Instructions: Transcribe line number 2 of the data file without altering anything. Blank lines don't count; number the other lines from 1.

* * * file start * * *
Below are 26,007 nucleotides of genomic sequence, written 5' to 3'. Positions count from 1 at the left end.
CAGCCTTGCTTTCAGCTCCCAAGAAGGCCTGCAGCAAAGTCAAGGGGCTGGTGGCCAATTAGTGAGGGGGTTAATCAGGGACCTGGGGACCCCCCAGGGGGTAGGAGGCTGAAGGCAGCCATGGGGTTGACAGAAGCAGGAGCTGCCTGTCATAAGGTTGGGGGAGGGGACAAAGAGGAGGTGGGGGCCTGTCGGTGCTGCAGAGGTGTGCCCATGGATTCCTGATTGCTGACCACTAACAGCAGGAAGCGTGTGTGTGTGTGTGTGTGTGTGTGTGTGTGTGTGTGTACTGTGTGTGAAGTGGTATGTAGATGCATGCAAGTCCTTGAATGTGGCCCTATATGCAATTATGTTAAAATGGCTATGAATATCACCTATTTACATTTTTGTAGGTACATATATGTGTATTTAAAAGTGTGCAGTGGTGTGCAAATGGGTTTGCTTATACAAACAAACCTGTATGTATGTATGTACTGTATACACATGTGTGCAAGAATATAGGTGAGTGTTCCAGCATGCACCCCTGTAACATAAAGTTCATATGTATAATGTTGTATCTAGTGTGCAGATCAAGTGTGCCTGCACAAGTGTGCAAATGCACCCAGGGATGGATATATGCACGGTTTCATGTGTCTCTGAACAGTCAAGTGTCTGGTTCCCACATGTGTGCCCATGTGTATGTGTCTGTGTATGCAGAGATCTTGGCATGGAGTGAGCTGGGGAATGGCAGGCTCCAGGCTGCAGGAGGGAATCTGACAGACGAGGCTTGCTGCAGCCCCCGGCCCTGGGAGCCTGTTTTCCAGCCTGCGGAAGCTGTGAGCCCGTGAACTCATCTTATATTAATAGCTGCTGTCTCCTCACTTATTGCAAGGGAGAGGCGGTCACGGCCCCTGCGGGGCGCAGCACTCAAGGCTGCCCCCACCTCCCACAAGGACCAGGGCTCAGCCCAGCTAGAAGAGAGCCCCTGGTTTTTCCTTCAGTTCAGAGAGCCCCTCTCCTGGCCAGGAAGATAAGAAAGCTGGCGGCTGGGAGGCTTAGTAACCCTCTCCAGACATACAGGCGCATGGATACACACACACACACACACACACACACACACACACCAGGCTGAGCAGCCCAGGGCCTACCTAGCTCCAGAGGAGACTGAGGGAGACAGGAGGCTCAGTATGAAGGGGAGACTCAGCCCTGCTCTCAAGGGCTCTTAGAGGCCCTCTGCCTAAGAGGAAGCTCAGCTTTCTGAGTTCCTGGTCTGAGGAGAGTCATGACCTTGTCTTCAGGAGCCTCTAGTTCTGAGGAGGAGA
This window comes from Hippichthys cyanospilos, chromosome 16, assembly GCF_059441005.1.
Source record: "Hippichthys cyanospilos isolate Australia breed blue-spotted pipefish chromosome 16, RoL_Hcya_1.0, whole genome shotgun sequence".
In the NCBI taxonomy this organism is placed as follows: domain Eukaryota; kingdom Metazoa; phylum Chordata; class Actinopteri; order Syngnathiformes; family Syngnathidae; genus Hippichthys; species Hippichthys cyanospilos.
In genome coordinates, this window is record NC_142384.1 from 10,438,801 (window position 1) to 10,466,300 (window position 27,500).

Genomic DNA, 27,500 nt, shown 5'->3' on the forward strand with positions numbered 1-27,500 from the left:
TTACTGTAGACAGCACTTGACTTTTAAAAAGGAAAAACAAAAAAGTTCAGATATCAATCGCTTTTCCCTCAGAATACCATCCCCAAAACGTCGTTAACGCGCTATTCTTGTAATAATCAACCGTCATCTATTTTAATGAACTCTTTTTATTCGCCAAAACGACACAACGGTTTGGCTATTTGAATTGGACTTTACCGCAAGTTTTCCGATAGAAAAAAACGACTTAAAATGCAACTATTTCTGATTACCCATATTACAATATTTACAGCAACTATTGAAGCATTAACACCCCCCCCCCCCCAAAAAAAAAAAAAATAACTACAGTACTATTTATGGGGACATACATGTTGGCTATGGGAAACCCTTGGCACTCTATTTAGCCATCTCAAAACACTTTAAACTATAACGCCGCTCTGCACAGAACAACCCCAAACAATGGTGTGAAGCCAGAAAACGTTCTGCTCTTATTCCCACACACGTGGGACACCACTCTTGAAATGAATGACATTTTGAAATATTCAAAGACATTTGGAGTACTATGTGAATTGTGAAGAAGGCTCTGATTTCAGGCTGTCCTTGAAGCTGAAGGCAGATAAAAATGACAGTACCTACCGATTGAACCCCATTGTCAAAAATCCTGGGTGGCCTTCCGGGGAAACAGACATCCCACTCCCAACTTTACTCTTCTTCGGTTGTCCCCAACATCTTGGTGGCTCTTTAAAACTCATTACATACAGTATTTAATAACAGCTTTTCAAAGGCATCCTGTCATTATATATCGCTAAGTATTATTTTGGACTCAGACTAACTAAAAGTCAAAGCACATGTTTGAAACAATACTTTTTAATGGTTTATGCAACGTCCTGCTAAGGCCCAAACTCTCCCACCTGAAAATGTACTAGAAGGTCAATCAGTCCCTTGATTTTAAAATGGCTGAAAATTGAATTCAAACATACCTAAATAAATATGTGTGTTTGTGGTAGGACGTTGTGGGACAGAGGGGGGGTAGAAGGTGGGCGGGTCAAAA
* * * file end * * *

CAGCCTTGCTTTCAGCTCCCAAGAAGGCCTGCAGCAAAGTCAAGGGGCTGGTGGCCAATTAGTGAGGGGGTTAATCAGGGACCTGGGGACCCCCCAGGGGGTAGGAGGCTGAAGGCAGCCATGGGGTTGACAGAAGCAGGAGCTGCCTGTCATAAGGTTGGGGGAGGGGACAAAGAGGAGGTGGGGGCCTGTCGGTGCTGCAGAGGTGTGCCCATGGATTCCTGATTGCTGACCACTAACAGCAGGAAGCGTGTGTGTGTGTGTGTGTGTGTGTGTGTGTGTGTGTGTACTGTGTGTGAAGTGGTATGTAGATGCATGCAAGTCCTTGAATGTGGCCCTATATGCAATTATGTTAAAATGGCTATGAATATCACCTATTTACATTTTTGTAGGTACATATATGTGTATTTAAAAGTGTGCAGTGGTGTGCAAATGGGTTTGCTTATACAAACAAACCTGTATGTATGTATGTACTGTATACACATGTGTGCAAGAATATAGGTGAGTGTTCCAGCATGCACCCCTGTAACATAAAGTTCATATGTATAATGTTGTATCTAGTGTGCAGATCAAGTGTGCCTGCACAAGTGTGCAAATGCACCCAGGGATGGATATATGCACGGTTTCATGTGTCTCTGAACAGTCAAGTGTCTGGTTCCCACATGTGTGCCCATGTGTATGTGTCTGTGTATGCAGAGATCTTGGCATGGAGTGAGCTGGGGAATGGCAGGCTCCAGGCTGCAGGAGGGAATCTGACAGACGAGGCTTGCTGCAGCCCCCGGCCCTGGGAGCCTGTTTTCCAGCCTGCGGAAGCTGTGAGCCCGTGAACTCATCTTATATTAATAGCTGCTGTCTCCTCACTTATTGCAAGGGAGAGGCGGTCACGGCCCCTGCGGGGCGCAGCACTCAAGGCTGCCCCCACCTCCCACAAGGACCAGGGCTCAGCCCAGCTAGAAGAGAGCCCCTGGTTTTTCCTTCAGTTCAGAGAGCCCCTCTCCTGGCCAGGAAGATAAGAAAGCTGGCGGCTGGGAGGCTTAGTAACCCTCTCCAGACATACAGGCGCATGGATACACACACACACACACACACACACACACACACACCAGGCTGAGCAGCCCAGGGCCTACCTAGCTCCAGAGGAGACTGAGGGAGACAGGAGGCTCAGTATGAAGGGGAGACTCAGCCCTGCTCTCAAGGGCTCTTAGAGGCCCTCTGCCTAAGAGGAAGCTCAGCTTTCTGAGTTCCTGGTCTGAGGAGAGTCATGACCTTGTCTTCAGGAGCCTCTAGTTCTGAGGAGGAGA